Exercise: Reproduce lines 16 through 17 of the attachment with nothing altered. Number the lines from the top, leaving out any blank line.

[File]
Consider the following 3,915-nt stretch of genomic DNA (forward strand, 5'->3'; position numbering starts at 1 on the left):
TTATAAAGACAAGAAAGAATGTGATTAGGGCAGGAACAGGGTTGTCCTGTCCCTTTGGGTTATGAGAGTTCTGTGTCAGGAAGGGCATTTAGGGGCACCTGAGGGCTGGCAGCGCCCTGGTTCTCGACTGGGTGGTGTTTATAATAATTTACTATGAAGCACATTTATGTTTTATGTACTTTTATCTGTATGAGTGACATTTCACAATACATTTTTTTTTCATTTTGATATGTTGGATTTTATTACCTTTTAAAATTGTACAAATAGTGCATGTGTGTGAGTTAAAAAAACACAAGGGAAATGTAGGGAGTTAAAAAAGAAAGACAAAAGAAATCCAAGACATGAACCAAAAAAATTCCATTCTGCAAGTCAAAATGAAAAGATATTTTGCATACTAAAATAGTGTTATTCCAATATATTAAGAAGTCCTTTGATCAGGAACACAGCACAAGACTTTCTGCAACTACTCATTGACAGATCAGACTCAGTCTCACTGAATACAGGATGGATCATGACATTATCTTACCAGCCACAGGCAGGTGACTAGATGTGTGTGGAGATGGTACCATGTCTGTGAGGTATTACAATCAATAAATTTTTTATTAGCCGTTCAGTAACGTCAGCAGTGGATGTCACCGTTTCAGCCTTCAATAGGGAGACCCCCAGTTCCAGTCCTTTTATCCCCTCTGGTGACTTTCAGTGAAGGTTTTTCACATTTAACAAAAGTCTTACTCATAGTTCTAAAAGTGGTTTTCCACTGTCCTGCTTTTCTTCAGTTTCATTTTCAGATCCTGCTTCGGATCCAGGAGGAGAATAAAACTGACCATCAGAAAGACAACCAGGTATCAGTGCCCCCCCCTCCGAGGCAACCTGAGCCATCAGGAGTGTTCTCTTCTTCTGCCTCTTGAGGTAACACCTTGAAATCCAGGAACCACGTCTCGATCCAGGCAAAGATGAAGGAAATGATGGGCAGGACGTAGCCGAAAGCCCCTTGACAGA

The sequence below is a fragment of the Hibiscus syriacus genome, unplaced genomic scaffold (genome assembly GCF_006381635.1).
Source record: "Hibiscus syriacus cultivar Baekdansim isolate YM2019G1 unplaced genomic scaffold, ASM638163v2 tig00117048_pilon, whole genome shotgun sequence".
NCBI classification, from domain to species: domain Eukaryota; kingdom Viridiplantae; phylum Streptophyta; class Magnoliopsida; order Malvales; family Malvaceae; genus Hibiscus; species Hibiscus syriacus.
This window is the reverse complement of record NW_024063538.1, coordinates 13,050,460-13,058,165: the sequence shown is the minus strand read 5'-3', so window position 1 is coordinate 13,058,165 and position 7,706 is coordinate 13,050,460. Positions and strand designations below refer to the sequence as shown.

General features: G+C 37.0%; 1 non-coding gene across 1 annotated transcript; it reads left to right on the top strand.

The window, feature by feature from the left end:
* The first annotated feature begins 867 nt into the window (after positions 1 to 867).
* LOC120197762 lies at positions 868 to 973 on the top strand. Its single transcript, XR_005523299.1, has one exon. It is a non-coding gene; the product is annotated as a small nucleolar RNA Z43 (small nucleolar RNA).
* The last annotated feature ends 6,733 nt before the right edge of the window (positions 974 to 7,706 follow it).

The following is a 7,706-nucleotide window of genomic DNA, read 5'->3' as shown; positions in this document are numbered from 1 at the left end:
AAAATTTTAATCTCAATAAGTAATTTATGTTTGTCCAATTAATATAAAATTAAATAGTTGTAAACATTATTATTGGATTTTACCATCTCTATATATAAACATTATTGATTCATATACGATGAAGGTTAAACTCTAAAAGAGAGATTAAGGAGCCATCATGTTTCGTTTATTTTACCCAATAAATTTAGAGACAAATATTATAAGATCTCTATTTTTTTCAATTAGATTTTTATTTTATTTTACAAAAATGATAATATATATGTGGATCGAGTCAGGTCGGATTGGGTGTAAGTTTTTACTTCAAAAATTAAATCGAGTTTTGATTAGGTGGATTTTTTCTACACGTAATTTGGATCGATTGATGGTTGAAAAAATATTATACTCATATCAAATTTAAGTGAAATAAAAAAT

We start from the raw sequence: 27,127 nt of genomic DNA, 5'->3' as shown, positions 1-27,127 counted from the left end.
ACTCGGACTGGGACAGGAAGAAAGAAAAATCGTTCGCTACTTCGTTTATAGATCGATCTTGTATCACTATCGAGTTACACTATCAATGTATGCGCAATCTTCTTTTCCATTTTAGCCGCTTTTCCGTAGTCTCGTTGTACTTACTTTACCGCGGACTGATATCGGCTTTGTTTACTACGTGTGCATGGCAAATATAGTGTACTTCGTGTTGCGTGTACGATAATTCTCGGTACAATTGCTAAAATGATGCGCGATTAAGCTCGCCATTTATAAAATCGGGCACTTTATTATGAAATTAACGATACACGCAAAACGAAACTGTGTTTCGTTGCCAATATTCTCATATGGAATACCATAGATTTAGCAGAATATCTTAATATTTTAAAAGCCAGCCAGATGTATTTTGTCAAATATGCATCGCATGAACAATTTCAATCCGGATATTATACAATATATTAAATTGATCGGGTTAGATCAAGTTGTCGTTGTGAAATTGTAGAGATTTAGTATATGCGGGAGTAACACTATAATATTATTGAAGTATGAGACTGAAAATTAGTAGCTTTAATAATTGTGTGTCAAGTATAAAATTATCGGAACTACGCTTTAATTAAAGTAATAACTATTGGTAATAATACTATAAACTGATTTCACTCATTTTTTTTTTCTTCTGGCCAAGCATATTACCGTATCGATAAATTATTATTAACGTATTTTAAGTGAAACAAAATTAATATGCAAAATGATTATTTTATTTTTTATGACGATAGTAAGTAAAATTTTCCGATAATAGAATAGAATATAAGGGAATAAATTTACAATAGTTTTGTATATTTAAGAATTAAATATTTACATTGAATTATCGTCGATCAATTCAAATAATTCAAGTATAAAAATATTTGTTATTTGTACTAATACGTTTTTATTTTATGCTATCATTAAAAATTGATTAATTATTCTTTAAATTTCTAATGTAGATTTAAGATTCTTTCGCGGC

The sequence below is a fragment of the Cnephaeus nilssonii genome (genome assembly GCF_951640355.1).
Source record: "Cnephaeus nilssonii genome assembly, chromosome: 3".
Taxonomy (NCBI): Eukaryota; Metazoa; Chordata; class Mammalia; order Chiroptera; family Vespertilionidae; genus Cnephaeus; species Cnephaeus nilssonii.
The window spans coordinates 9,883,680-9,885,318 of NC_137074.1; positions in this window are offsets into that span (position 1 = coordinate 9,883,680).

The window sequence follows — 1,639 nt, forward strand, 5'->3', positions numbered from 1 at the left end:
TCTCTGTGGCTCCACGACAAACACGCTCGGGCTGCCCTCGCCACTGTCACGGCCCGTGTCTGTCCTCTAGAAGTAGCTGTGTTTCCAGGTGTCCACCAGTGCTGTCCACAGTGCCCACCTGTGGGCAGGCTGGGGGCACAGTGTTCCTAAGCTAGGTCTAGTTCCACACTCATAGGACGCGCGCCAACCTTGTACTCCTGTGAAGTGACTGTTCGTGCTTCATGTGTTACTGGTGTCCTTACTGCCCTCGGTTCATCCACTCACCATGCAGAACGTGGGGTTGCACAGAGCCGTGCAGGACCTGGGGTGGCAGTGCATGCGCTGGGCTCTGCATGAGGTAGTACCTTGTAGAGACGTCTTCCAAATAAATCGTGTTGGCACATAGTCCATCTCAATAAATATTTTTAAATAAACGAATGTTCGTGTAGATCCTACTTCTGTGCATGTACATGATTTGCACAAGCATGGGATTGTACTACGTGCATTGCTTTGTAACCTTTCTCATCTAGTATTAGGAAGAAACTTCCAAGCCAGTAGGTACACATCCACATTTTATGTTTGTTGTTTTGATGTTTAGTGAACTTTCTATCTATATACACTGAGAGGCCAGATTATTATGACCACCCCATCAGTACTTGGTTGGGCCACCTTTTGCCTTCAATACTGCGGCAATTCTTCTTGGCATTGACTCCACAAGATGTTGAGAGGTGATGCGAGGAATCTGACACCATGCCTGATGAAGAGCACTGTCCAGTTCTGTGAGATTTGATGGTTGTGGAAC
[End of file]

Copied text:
The sequence below is a fragment of the Cnephaeus nilssonii genome (genome assembly GCF_951640355.1).
Source record: "Cnephaeus nilssonii genome assembly, chromosome: 3".